Quikskoop™: RM Sungai Kalu (Sungai Kalu – West Sumatra, Indonesia)

Stage 5 of Tour de Singkarak from Sawahlunto to Muara Labuh in the southern part of West Sumatra may be one of the most challenging routes and also a very scenic one. Me and fellow travel journalists decided to head first far before start to do some photography stuffs on the way and as always, they asked me where to eat for lunch. I said without hesitation, ‘RM Sungai Kalu! Best for its baluik lado mudo!’

RM Sungai Kalu - Exterior

It’s pretty much unimaginable to experience the rough route between Sawahlunto – Muara Labuh as a cyclist. First you really have to climb all the way up but you get to reward yourself with the beautiful lakes of Danau Diatas and Danau Dibawah. Then you have to do series of up and downhills with plenty of turns and chicanes to reach Muara Laboh on the almost southernmost part of Solok Selatan regency. It’s a test of trial and tribulation indeed! Even us back in the car cannot imagine the exhaustion from the hardships!

We went ahead and stopped in a small village just 20 km before finish to seek out one of the most exotics in Minangnese Cuisine and this time it involves eels.

Finally we arrived at RM Sungai Kalu – an established restaurant, relatively neat and clean, even though it’s quite in the middle of nowhere. I bet that travelers from West Sumatra who head for Jambi or vice versa often stop here for their meals and that’s the reason why this restaurant flourished.

Baluik Lado Mudo
Baluik Lado Mudo

Mr Yulamri as the owner greeted us with open hands and explained passionately about the dishes. He mentioned about this business where his father started decades ago, far in the time where the roads were still probably gravel or dirt, and it has grown so much. One interesting thing about this restaurant and the masjid in front of it is that both are using water transferred by pipes straight from the mountain and there’s no switching off of it. The water here is just simply refreshing, cool, and abundant!

Dendeng Batokok Lado Mudo
Dendeng Batokok Lado Mudo

As for the food by the way, it’s pretty much everything that involves lado mudo or the green chilies sauce Minangnese style! First, the beautiful looking baluik lado mudo or fried paddy field’s eels with the green chilies, and there are also combinations of lado mudo with both fried chicken and dendeng batokok. The dendeng batokok may not be as elaborated as in RM Dendeng Batokok back in Muaro Kalaban but still it’s a formidable dish when combined with lado mudo.

What’s special about the eels was that it came from local West Sumatran paddy fields, slim in stature, and fried until all part of the eels become very crispy. It’s not all about its saltiness in terms of taste, but the thing about eels is that it has a special flavor and texture where you won’t find in any other protein. Imagine the delicious fried eels paired with the good old spicy lado mudo and fries. Heaven on earth!

The fried chicken is also something that you cannot miss as well, since for me, the taste resembles pretty much with the fried chicken produced by my aunt’s skillful cookery back at home. She marinates it first with coconut milk and many herbs but this one here is paired with the magical lado mudo. Additionally once again, the dendeng batokok is also highly recommended.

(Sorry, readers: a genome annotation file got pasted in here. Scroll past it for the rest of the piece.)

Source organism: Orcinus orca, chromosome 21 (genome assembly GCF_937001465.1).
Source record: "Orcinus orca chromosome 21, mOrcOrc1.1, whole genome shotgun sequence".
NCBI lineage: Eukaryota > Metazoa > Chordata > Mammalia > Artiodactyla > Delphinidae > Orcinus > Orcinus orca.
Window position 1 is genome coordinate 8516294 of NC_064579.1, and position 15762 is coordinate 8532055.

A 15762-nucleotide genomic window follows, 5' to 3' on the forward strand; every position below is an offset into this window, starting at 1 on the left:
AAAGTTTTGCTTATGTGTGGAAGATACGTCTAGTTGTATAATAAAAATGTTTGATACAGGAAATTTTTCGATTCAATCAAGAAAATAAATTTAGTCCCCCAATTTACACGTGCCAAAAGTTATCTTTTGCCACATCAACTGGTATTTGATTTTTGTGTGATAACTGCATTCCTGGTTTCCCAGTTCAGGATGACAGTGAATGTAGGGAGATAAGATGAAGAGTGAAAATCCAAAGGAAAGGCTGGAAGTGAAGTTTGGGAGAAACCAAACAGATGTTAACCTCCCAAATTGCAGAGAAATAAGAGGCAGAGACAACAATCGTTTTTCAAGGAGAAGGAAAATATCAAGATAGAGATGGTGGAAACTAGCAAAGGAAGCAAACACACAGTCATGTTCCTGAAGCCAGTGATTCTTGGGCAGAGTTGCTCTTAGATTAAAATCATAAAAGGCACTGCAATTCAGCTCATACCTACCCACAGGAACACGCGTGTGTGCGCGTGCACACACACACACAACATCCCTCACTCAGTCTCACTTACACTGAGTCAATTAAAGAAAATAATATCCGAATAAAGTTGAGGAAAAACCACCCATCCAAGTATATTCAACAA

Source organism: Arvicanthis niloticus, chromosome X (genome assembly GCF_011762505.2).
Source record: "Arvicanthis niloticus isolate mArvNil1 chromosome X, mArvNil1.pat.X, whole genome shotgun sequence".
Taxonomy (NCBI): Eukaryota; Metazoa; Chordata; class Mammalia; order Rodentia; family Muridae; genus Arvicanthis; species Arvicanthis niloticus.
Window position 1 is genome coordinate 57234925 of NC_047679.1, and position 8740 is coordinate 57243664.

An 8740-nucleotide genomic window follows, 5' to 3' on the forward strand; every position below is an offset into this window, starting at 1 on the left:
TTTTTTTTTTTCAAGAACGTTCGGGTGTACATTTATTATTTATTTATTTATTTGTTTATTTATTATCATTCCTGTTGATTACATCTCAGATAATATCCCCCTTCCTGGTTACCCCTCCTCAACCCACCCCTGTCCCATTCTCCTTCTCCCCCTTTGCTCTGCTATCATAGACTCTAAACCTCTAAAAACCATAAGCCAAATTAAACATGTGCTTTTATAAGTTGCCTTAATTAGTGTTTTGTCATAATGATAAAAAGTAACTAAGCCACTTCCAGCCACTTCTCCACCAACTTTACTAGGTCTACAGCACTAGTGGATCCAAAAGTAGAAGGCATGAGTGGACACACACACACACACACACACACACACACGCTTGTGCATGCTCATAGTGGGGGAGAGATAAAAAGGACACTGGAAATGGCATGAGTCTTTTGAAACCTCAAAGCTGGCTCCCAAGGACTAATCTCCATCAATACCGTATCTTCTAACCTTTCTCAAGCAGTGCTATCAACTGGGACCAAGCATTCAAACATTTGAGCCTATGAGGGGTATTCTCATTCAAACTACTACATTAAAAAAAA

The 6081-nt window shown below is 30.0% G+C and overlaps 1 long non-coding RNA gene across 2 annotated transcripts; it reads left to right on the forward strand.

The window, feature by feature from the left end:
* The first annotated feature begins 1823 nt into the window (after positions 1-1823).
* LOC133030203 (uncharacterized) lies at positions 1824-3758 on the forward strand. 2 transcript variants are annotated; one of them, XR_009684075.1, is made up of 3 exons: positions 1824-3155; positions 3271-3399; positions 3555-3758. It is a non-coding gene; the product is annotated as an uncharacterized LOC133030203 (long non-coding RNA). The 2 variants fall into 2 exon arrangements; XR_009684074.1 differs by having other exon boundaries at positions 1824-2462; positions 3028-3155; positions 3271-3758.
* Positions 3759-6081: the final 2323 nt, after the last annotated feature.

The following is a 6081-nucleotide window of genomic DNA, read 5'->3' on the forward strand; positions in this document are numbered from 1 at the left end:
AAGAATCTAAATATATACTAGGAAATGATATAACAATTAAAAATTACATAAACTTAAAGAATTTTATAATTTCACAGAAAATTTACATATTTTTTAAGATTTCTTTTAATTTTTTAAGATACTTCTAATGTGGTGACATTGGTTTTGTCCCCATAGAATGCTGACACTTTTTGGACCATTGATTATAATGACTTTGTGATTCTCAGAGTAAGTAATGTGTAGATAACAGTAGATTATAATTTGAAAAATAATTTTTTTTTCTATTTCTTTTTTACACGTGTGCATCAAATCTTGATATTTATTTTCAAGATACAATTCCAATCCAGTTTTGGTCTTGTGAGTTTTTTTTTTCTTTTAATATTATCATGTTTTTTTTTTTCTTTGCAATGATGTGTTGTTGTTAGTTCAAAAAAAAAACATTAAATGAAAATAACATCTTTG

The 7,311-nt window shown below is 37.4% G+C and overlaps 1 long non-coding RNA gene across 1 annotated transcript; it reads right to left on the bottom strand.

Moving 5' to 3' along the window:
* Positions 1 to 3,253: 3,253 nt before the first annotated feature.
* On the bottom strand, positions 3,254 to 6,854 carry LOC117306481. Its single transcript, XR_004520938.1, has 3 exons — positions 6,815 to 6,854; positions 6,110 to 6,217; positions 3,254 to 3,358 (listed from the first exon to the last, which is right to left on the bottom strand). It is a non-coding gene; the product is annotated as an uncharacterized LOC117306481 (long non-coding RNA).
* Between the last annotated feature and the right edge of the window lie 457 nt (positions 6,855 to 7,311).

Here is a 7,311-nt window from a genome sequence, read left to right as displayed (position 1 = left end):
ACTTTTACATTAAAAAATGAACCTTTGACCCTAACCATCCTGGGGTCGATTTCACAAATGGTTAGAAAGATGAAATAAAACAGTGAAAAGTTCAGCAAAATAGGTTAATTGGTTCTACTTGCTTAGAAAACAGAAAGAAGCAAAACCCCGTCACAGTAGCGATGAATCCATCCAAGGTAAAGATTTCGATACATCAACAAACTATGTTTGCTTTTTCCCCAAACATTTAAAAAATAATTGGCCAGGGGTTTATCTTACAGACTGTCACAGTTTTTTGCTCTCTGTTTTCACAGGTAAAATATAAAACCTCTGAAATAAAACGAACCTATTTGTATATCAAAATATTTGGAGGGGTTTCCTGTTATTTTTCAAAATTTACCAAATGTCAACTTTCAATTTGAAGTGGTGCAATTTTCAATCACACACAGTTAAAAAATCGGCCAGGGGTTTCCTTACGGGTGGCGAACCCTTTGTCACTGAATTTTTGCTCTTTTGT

RM Sungai Kalu - Serving Station

Another surprise came next where the price of these fancies were not expensive at all. The seven of us spent around IDR 20,000-ish each and for a very good bargain, plus the fresh iced tea or orange juice. Rural areas of West Sumatra may get very hot during the day even though many hills surround it so drinking these gave us the boost much needed for our long way back home.

So the next time you’re around Solok Selatan regency, a visit here is a hot list that you have to fulfilled, no matter how far it is!




Must eat: Baluik lado mudo, ayam goreng/dendeng balado lado mudo

Spend: IDR 20,000 – 30,000 / person

Address: Jalan Lintas Muara Laboh, Pasar Sungai Kalu, Solok Selatan – West Sumatra, Indonesia

Telp: TBA

Opening hours: Everyday, TBA

Kahvehane: Kopitiam Nan Yo Baru ‘Liong’ (Padang – West Sumatra, Indonesia)

Nan Yo Baru - Interior

Finding a kopitiam has been a-must activity since I set my foot on Bangka island around last year. In certain places where the traces of Chinese immigrants can be found, you can almost be sure that the trail of good coffee follows. This joyous moment happened as well during my visit to the Chinatown area of Padang and this very kopitiam is said to be one of the famous in the city. Let us meet Cici Yance, the owner of Kopitiam Nan Yo Baru ‘Liong’.

As the wife of the second generation owner of this homey kopitiam, Cici Yance has been running the show solo lately. Her husband’s ailment prevented him to be involved fully in the business again. Much to my surprise, Cici Yance served seven of us with warm welcome and swift service. After all, the rush hours had passed.

Lontong Cubadak
Lontong Cubadak

For me, it’s also the chance to taste one of the local’s best aside from the coffee. Due to its Chinese heritage, Nan Yo Baru also serves noodles and dumplings but I had to skip it for now even though the very thought of it made me drooling. This time I chose Lontong Cubadak or rice cakes with young jackfruit, sweet nut paste, bean curd, other vegetables, and a hard-boiled egg with curry soup. To refresh myself again against the very hot day that day, I had myself Cici Yance’s iced coffee and milk.